Amazon Kindle Paperwhite (2018): Specs, Price, Release Date

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Amazon has a new Kindle with an old name. It’s an updated version of the Kindle Paperwhite, which is Amazon’s best-selling Kindle e-reader—likely by a large margin, though we’ll never know because Amazon doesn’t share Kindle sales numbers. The Paperwhite is a good Kindle. This new one, which you can now preorder for $130, is a little bit better.

It has the same six-inch, high-resolution display as the last Kindle Paperwhite. The front has been updated so the display is no longer recessed below the bezel, leaving a totally smooth face. It’s 10 percent thinner and lighter—you can barely notice this, but Amazon says it’s thinner and lighter, and I believe that. It has an additional LED light, bringing the total up to five, for more uniform lighting around the bottom of the display. And it has a lot more storage than the previous Paperwhite, starting at 8 gigabytes and going up to 32GB.

Most importantly, the Paperwhite is now waterproof. It took ten years of Kindle for Amazon to waterproof any of its e-readers, but the company finally did it last year with the Kindle Oasis. Now the less expensive Paperwhite will have this on its spec sheet, too. You can take your Paperwhite in the pool or the bathtub or the lake and not worry about dropping it in. It can be immersed in up to 2 meters of freshwater for 60 minutes. (If you drop it in the ocean, I don’t know what to tell you.)

These are incremental updates, and none of them are particularly innovative. And that’s a good thing.

The Kindle is a fine product. Since the Kindle first launched 11 years ago, all kinds of holdable things with bright displays have infiltrated our lives. We have smartphones and tablets—Amazon makes the latter, remember—and sometimes-creepy connected displays in our kitchens.

The Kindle is for reading, though. It has always been for reading. It’s not about saying you’re going to read and then starting to read something you stored in Pocket or Instapaper and then being interrupted by a tweet from the President and then falling down the deep dark well of the internet. The Kindle is for reading, and now also listening to, books.

Don’t Speak

When I first heard last week there would be a new Kindle and made my way across San Francisco to see the rubber-backed thing in person, I thought to myself, “I hope it doesn’t work with Alexa.” Amazon recently held an event at its headquarters in Seattle where its top hardware executive, Dave Limp, showed off more than a dozen new gadgets in 60 minutes. Almost all of them worked with Alexa. There was a wall clock and a microwave and a smart display that looked like it’s trying to be a mini-TV. All of these can be spoken to, fleetingly, commandingly. All are meant to help Alexa do your smart home bidding.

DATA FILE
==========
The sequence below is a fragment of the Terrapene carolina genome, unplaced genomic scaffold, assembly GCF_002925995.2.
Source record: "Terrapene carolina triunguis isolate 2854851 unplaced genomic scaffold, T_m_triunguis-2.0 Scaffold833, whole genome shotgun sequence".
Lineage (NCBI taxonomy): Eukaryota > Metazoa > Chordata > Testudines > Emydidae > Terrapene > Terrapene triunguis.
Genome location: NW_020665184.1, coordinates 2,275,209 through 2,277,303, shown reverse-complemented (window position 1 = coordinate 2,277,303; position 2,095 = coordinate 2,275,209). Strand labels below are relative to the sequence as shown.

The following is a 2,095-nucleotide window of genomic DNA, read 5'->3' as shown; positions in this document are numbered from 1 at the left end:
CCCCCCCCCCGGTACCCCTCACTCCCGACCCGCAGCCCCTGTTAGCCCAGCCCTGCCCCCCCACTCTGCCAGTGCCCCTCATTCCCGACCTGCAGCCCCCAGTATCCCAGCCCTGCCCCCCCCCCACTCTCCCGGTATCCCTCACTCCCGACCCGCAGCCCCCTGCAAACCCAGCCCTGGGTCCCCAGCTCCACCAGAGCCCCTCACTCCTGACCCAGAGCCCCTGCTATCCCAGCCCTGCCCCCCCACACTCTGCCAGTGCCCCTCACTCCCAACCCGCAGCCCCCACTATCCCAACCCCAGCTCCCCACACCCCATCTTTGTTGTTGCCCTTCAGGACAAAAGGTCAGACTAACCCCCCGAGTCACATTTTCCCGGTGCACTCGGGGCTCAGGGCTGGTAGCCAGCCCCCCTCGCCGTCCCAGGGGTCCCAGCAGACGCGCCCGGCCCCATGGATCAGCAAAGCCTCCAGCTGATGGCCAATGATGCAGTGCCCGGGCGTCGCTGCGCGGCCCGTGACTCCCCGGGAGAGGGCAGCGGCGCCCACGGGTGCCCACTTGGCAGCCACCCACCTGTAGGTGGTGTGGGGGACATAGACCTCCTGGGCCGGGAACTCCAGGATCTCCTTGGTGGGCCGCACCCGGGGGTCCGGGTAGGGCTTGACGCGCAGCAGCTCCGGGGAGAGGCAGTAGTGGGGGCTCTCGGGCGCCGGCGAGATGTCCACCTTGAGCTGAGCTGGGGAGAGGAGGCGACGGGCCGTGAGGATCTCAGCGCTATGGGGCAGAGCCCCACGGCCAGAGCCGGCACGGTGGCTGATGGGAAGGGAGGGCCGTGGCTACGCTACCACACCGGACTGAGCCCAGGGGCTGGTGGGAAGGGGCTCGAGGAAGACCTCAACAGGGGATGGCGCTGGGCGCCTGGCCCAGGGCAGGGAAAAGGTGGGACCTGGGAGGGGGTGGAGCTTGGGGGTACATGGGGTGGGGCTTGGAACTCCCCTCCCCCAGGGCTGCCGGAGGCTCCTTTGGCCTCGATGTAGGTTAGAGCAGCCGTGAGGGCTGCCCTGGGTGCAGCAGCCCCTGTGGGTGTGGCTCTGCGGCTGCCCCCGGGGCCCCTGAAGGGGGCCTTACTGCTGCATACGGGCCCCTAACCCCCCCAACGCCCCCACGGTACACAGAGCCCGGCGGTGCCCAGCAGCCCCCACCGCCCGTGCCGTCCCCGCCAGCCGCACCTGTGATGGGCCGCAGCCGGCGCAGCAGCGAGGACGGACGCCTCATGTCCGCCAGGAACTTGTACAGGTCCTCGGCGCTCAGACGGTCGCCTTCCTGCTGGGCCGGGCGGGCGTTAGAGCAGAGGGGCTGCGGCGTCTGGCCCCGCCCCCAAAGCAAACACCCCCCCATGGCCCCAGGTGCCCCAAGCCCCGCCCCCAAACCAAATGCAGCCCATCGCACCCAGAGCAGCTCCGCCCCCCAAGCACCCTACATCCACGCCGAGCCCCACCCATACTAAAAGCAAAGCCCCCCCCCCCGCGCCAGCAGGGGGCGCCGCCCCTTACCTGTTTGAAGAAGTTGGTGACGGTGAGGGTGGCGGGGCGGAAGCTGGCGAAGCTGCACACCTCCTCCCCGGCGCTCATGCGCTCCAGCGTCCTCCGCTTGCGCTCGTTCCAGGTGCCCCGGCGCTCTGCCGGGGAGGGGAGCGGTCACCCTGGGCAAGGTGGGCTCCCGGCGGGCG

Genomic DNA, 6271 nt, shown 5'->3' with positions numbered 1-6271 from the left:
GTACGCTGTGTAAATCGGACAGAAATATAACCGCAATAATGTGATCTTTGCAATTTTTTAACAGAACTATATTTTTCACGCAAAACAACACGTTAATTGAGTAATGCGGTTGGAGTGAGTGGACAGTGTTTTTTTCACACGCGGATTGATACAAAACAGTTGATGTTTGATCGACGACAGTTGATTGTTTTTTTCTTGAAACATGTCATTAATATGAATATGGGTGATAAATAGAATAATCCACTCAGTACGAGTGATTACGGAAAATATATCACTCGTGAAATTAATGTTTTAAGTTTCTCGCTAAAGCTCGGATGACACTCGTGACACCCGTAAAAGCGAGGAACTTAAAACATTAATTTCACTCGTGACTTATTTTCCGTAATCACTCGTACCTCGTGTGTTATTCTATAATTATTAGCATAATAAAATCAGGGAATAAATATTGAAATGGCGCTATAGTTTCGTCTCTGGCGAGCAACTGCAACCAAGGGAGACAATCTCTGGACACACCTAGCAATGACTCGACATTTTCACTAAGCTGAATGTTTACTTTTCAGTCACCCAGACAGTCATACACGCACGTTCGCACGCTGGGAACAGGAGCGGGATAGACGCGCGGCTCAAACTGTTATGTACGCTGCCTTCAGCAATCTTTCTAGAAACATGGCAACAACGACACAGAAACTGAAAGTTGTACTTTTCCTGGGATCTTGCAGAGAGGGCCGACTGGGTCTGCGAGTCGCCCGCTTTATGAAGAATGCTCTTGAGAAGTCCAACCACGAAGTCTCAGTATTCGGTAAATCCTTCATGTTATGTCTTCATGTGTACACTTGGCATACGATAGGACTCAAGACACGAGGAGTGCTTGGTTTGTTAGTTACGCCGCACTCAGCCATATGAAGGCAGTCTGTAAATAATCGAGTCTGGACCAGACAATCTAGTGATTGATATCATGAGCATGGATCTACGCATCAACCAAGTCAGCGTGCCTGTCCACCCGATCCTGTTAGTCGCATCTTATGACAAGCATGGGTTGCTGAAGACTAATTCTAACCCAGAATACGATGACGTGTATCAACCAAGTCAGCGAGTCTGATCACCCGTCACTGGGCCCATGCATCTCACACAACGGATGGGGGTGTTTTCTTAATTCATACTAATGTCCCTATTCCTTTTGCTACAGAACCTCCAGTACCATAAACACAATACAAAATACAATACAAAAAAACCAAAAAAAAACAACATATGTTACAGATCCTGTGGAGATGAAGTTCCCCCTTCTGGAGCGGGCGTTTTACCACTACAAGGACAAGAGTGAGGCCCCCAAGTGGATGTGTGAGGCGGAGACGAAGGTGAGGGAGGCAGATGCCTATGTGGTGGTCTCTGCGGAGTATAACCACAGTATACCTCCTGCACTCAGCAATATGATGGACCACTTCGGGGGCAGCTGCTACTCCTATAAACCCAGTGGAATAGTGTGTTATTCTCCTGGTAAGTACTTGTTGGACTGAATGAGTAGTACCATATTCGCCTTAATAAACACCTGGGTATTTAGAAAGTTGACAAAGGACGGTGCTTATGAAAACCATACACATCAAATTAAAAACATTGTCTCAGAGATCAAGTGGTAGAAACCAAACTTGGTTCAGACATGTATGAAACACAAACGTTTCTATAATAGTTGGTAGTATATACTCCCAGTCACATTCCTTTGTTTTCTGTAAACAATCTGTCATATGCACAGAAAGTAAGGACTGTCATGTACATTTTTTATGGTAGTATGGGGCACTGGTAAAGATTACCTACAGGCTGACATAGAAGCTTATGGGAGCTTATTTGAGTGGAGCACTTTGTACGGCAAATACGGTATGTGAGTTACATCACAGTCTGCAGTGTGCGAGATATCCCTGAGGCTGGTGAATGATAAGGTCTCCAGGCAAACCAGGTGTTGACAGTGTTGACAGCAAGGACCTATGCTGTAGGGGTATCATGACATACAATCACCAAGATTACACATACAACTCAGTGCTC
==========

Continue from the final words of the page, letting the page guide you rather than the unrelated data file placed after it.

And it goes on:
I don’t want Alexa in a Kindle. It’s not worth that explicit trade-off—I get to boss around an AI, you get to put cameras and speakers and far-field microphones into my home—just to have Alexa launch a book for me, or turn the page for me. That’s not to say there isn’t some form of intelligent software in the new Kindle. The home page in Kindle is being updated to show you more things you might like to read. On the Kindle Paperwhite I saw, it said things like “More like 1984.” (Seriously.) It also said “Books You Want to Read,” and “Recommended For You.” Amazon knows what you like, so the recommendations are smart.

Amazon really wants you to read on Kindle too. It’s why the company has always built Kindles with six weeks of battery life on a single charge, so you have no excuse not to read stuff on it. It’s why the company is giving away six months of Kindle Unlimited, its $10 per month subscription service, along with the $130 Paperwhite. It’s why you can now add presets for certain formats and save them to Kindle, like a “Gym” preset with giant text, so you can read even when you’re on the treadmill.

It’s why Bluetooth capabilities were added to the new Paperwhite, so that even when you’re too busy to use your eyes to read text, you can listen to an Audible book on the Paperwhite using headphones.

If all of this sounds unexciting, it’s because the Kindle hasn’t been radically innovative in a long time. I asked one research firm for its latest estimates on Kindle unit sales, and the firm sent data from 2015. That was the last time the company tracked e-readers, the analyst explained, because the e-reader market has been on the decline since then. Even then, the e-reader market showed no signs of recovery or even stabilization, he said. Amazon says demand is still high for Kindle devices.

Yesterday Bezos appeared on stage at WIRED’s 25th anniversary festival and talked about going to space, and today his company released a black-and-white e-paper gadget with a 300-pixels-per-inch display, the same ppi as the Kindle before it, for anyone keeping track. But that’s OK. The Kindle is still aspirational. It makes you want to read. It’s a relic from a time when not all flights had Wi-Fi, when vacations weren’t interrupted by constant work flutterings, when nighttime routines didn’t involve swiping at notifications.

All of which makes it that much more comforting that it doesn’t have Alexa.


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